Would you be shocked to learn that the pinenuts you’re most likely using in your pesto come from China or Siberia?
I was. On a recent trip to Italy I couldn’t help noticing that the pinoli in the markets were much larger than the ones I buy at home.
Back in my own kitchen, I scrutinized the pinenuts in my freezer. (They’re filled with oil, which means that left in the cupboard they quickly go bad.) Sure enough, the label said something about the various countries the pinenuts might have come from, and not one of them was Italy or the United States.
I took out a handful and laid them next to the ones I’d bought in Italy. Half the size! Then I tasted them: half the flavor too.
If you’re looking for a thoughtful and inexpensive gift for a cook, you could hardly do better than Gustiamo Pinoli which are organically grown and harvested by hand. I can’t think of a better way to stuff a stocking.
This may be the most elegant kitchen object ever created. A friend recently gave me one as a gift – a very generous gift I might add – and I find myself simply staring at it each time I walk into the kitchen.
And then I find myself reaching for it, and petting its smooth, silky shape.
Woodworker Joshua Vogel created this covetable creation. (It is also available in black.) While you might not be willing to spring for it for yourself (it’s a very expensive spoon), it really does make a spectacular gift.
Have you ever seen anything more adorable? These bread lights – which are made of real bread coated in resin – come in various shapes and sizes. The small ones (croissants, rolls, etc.), run on batteries.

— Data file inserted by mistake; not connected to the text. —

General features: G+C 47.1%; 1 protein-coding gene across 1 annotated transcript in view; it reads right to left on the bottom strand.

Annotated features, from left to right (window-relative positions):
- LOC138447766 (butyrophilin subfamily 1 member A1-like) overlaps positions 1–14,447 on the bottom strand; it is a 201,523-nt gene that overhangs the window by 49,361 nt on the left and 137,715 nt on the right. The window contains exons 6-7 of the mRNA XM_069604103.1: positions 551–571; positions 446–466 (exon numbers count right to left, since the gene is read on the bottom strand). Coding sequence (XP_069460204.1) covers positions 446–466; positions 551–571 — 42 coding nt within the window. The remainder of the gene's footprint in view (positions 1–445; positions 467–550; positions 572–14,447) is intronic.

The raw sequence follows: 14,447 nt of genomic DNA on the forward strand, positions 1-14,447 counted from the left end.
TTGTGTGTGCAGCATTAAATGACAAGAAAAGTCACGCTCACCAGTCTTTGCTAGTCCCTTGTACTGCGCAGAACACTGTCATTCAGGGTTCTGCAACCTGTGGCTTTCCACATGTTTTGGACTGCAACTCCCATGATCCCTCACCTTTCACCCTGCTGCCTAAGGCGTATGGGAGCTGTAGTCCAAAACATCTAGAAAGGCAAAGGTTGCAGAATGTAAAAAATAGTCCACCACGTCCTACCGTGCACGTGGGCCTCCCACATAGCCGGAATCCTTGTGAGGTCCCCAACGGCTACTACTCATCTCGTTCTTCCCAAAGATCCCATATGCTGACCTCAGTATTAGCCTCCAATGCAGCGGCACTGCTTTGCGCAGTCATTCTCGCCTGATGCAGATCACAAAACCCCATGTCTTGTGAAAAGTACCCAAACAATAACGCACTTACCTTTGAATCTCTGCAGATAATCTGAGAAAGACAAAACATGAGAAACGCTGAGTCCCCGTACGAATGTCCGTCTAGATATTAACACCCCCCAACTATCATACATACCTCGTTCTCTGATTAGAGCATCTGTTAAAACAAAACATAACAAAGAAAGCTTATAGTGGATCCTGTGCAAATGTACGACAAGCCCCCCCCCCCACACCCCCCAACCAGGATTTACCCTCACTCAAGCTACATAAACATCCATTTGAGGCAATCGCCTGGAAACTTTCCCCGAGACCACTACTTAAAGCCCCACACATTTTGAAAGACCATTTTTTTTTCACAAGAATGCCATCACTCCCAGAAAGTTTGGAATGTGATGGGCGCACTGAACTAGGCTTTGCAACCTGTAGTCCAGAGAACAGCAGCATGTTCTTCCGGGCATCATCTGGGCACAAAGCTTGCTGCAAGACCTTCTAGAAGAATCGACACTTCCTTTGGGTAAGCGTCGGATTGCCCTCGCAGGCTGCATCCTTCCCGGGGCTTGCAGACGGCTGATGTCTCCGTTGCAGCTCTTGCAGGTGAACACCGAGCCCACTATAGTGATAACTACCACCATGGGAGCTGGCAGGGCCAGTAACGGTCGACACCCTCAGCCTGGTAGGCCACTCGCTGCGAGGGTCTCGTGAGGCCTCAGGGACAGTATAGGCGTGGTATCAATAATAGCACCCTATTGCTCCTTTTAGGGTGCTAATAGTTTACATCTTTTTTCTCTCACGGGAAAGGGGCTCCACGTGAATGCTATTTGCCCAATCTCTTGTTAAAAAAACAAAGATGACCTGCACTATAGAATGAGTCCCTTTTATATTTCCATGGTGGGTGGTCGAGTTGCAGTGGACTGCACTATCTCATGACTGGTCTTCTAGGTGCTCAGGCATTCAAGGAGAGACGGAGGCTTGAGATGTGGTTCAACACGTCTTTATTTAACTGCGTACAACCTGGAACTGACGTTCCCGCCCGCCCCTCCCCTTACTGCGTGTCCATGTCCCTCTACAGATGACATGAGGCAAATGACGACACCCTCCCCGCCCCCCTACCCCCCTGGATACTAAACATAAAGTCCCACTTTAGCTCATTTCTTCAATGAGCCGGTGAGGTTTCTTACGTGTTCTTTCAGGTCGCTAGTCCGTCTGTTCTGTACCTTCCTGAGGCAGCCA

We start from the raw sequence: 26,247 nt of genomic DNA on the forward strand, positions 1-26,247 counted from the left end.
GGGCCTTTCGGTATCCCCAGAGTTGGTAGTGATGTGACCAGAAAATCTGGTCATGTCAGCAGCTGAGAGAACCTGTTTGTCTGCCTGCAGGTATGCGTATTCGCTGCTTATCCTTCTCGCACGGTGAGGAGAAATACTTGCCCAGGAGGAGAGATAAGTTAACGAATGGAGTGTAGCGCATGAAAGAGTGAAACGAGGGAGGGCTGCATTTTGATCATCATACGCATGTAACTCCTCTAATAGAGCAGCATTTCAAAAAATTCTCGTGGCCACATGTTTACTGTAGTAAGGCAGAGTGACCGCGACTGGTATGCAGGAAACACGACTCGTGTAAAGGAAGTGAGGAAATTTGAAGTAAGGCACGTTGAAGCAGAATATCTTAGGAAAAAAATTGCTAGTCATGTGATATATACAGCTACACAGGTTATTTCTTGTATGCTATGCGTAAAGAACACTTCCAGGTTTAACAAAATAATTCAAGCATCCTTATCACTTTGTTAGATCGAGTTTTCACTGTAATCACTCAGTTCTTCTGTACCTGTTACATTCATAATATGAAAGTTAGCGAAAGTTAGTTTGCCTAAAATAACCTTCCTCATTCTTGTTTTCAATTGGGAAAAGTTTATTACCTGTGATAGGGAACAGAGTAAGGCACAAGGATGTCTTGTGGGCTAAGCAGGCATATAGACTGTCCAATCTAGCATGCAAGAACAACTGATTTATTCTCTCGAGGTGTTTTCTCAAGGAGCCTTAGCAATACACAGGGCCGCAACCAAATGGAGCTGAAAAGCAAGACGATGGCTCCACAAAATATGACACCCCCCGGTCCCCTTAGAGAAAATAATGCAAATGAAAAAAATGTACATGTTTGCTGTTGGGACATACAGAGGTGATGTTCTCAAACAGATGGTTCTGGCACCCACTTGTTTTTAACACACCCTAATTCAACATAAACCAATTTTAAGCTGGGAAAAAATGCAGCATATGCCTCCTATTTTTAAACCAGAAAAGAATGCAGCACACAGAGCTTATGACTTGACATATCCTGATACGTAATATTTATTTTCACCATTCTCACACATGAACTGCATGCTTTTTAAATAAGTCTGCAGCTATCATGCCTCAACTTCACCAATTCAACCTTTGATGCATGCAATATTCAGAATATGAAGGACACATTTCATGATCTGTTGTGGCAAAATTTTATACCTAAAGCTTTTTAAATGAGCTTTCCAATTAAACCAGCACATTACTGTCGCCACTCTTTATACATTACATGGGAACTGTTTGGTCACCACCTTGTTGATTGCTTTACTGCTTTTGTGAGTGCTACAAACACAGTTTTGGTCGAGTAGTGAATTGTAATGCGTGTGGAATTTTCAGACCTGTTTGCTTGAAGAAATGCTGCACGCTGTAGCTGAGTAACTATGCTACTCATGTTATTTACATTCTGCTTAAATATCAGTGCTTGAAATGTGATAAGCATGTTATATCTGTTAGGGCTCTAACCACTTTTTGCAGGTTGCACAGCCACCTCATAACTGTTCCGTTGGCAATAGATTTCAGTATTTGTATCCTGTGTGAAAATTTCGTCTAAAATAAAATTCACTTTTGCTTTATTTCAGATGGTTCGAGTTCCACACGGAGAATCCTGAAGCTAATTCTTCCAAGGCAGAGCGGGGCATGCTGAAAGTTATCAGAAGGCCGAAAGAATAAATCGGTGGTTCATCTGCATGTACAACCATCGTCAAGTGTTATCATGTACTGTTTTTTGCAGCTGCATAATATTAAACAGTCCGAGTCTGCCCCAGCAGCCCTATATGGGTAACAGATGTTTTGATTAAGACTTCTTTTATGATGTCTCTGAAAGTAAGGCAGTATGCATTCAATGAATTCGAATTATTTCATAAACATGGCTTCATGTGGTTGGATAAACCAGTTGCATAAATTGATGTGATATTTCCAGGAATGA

The large ones plug into wall sockets.
Hand-made in Japan by a former baker, pampshades begin as real loaves of bread, meaning that no two are exactly alike.
I’ve linked directly to the source in Japan, but if you peruse the retail outlets on the website you will find shops in various states that carry varying versions of the little lights.
Who would want one? Any bread-lover – and doesn’t that mean almost all of us? Now all we need is a companion butter light.
Know someone who thinks there’s nothing like Christmas in Austria? You couldn’t possibly find a better gift than this evocative cake. All it takes is a single bite, and you’re walking down snow-sprinkled streets in Vienna.
If the only poppyseeds you know are the ones that top bagels, you’re in for a surprise: gathered into a group the seeds have a slightly bitter, nutty, almost stony and decidedly intense flavor. This is a very grown-up cake; each bite is intense.
The Vienna Cookie Company makes the cakes in two styles. One is covered with marzipan and lemon zest. The Christmas variation comes robed in chocolate hiding a layer of apricot jam just underneath.
The cakes are created by baker Heidi Reigler, who says this was a favorite when she was growing up in Austria. It’s easy to understand why. The one I ordered vanished in an instant.
This is an extravagant gift, but if you know someone who really loves chocolate, what could be better than a different little box of chocolate every day while you’re waiting for Christmas to come? Made by some of the world’s best, most award-winning chocolatiers, this year’s calendar includes creations by
There’s a separate beautiful little box for each day of the month, folded and packed by hand. Each contains a different chocolate: among the delights is a Chocolate Bourbon Pecan Caramel Bon Bon, a Garden Mint Truffle, Raspberry Linzer Bon Bon.
If you want Christmas to come early, this is a very good way to begin. My gift guide will begin, as usual, on Thanksgiving Day, but this is one you need to know about now. (They started shipping this week.)